December 3, 2016

Inspector Hornleigh feature

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“One of them’s tall, bald, looks intelligent and isn’t, the other is short, bald, with a sour face, doesn’t look

intelligent, and is.” ~ Raymond Huntley in Inspector Hornleigh Goes To It.

The Inspector Hornleigh series (Inspector Hornleigh, 1939, Inspector Hornleigh On Holiday, 1939, Inspector Hornleigh Goes To It, 1941) occupy a nostalgic Canada goose Sale niche that unites the kind of gentle comedy associated with Ealing with the Agatha Christie school of armchair mystery. It’s perhaps atypical of both these traditions for the hero to be a hard-nosed professional rather than an inspired amateur, but it gives the films just the trace of an edge, preventing them from slipping entirely into the safe and soporific. All three films stress character comedy and plot twists over suspense and thrills, but through pace, inventiveness, wit and cheek, they manage to be pretty exciting anyway.

All three films star dyspeptic sourpuss Gordon Harker as the crafty Hornleigh, and a facially hyperactive Alastair Sim as gangling dimwit Sergeant Bingham, his assistant. American émigré Eugene Forde directed the first flick, while British-born Walter Forde took charge of the second and third, due, I would like to think, to a typographical error (the initials E and W are right next to each other on the typewriter…). But both directors have excellent taste in performance and balance the comedy and drama with skill. E. Forde perhaps gets most value from the thriller aspect, with some noirish shadowy suspense, but W. Forde isn’t far behind.

However, approximately 500% of the films’ considerable charm and humour derives from the casting of the central duo, with the focussed underplaying of Harker balancing perfectly the gibbering idiocy of Sim, who sports the most extreme Scottish accent of his career, and bubbles with nervous energy like a chimpanzee in human disguise.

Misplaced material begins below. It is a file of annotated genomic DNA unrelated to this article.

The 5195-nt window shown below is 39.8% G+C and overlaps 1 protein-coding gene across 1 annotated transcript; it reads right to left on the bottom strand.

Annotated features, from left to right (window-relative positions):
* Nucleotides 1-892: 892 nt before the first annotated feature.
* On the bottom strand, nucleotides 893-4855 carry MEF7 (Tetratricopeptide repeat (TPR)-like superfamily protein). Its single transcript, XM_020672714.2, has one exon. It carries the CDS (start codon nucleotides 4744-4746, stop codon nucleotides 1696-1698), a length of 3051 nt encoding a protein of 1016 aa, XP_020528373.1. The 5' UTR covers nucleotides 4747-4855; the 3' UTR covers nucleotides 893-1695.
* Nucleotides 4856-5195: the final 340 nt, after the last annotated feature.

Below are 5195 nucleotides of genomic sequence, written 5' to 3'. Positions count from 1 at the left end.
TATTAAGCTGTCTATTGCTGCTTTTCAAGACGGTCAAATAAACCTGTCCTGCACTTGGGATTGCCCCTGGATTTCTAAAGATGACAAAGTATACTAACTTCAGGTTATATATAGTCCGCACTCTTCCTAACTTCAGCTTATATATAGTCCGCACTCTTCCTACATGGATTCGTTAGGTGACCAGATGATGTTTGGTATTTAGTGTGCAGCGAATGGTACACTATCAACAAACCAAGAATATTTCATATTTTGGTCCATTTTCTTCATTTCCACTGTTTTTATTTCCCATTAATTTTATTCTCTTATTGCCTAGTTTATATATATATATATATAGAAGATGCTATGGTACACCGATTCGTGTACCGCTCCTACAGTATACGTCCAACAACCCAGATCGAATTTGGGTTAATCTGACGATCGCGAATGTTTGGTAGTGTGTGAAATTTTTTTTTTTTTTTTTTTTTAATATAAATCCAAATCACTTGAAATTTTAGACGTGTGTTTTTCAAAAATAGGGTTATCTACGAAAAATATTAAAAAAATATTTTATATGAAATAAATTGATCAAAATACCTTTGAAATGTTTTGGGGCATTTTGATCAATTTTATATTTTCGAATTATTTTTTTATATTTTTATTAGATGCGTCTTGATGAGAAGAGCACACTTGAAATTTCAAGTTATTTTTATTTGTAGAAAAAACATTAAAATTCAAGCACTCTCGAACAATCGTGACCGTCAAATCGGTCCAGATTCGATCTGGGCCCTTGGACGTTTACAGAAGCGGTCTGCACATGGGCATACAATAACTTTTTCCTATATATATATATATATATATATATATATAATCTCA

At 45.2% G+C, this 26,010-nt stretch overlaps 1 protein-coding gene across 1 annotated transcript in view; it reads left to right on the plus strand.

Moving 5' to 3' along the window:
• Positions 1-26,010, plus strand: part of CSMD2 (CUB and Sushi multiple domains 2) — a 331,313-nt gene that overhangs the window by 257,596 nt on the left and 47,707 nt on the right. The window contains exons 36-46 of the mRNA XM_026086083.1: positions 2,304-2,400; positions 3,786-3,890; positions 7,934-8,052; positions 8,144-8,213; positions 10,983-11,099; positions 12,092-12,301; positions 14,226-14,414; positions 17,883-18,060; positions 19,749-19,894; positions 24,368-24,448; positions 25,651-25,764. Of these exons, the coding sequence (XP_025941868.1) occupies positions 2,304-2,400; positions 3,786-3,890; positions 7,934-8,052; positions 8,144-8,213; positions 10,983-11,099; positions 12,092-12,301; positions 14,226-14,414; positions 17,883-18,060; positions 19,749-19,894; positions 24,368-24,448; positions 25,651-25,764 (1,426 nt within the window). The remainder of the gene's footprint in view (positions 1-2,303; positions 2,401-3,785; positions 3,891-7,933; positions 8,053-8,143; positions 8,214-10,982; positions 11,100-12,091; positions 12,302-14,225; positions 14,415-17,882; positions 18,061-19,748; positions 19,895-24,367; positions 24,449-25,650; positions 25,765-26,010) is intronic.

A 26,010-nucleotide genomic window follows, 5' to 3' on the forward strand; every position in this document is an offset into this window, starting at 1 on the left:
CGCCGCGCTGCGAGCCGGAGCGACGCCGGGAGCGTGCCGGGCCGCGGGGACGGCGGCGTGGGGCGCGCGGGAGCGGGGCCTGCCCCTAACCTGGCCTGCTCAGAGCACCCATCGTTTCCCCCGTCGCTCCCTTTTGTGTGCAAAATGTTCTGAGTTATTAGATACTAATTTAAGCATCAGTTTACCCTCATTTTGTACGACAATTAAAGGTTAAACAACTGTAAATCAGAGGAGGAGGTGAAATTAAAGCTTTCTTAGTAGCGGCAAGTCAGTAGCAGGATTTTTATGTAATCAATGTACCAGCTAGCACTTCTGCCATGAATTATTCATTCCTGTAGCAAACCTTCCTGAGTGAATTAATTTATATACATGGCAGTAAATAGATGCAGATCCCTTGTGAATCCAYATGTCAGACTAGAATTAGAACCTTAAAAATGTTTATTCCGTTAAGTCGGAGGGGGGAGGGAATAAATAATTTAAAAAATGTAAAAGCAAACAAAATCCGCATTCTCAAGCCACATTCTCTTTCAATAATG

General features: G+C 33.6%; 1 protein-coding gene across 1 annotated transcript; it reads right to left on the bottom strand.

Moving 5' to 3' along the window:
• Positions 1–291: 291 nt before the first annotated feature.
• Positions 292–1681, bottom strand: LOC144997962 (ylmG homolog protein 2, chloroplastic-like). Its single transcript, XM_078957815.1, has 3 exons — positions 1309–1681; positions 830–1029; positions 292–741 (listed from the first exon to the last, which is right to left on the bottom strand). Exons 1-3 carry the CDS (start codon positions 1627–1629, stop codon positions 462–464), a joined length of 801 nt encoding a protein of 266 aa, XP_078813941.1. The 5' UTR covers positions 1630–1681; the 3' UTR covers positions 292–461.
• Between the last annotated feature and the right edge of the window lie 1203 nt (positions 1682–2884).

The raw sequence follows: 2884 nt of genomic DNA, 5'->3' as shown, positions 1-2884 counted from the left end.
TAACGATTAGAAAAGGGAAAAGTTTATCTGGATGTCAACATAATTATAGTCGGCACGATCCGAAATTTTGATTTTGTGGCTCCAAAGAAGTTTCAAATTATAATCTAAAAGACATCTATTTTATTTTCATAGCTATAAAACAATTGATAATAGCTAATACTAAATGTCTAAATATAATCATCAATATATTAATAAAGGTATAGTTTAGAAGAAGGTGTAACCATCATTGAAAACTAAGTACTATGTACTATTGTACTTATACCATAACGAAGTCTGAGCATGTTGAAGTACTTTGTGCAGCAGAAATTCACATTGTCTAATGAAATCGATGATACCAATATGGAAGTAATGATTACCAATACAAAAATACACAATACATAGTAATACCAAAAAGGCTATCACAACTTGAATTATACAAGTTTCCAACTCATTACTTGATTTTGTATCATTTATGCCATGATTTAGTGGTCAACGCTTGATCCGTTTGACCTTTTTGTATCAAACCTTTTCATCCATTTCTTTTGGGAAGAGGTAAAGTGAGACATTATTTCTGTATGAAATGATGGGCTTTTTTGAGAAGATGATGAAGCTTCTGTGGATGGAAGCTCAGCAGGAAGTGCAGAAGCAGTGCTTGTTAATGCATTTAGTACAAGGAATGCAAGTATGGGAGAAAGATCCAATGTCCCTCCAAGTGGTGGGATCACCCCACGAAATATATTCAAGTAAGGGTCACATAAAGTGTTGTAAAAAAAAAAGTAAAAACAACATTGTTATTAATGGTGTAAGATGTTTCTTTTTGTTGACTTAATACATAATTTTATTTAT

A phantasie ~ I want to take Gordon Harker gently by those protruding, handle-like ears, lifting his head free from its cradling shoulders, and tipping it forwards until hot tea spills from his protruding, spout-like lower lip, filling a saucer with rippling reflections. When the tea is drunk, the patterns left by the leaves will spell out, not the future, nor yet a bygone age, but a never-was era of whimsy and intrigue.

The Sim physiognomy is if anything more remarkable, with his high-domed head, massive overhanging abutment of brow shading two wildly darting, watery globules nestled amid puffy, dark-ringed lids. The nose, a flared hook that insults the Creator, recedes into insignificance above the mouth, an impossibly wide labial gash which seems to exceed the boundaries of the subject’s head, opening onto a ragged diorama of dentistry seemingly drawn from a horse, a corpse, or possibly a horse-corpse. That the overall effect is quirkily adorable rather than simply terrifying is down to the ludic wit and benevolence of Sim’s playing, which not only overcomes the massive handicap of his grotesque countenance, but wrestles it around and turns it to his advantage.

The Harker-Sim partnership is at the heart of the films, which find a few small ways to test it: how much abuse from Harker can Sim stand? How much incompetence from Sim can Harker tolerate? But mainly the films are solid plot, propelling the protags through a whirlwind of settings and situations demanding disguises, dissembling and detection. In the course of this our heroes break several laws and ignore most of what we’d think of as police procedure, but it’s all in the name of justice, and more especially, fun.

A partial list of offenses committed by our heroes: breaking and entering, trespass, illegal searches, safe-cracking, grave-robbery.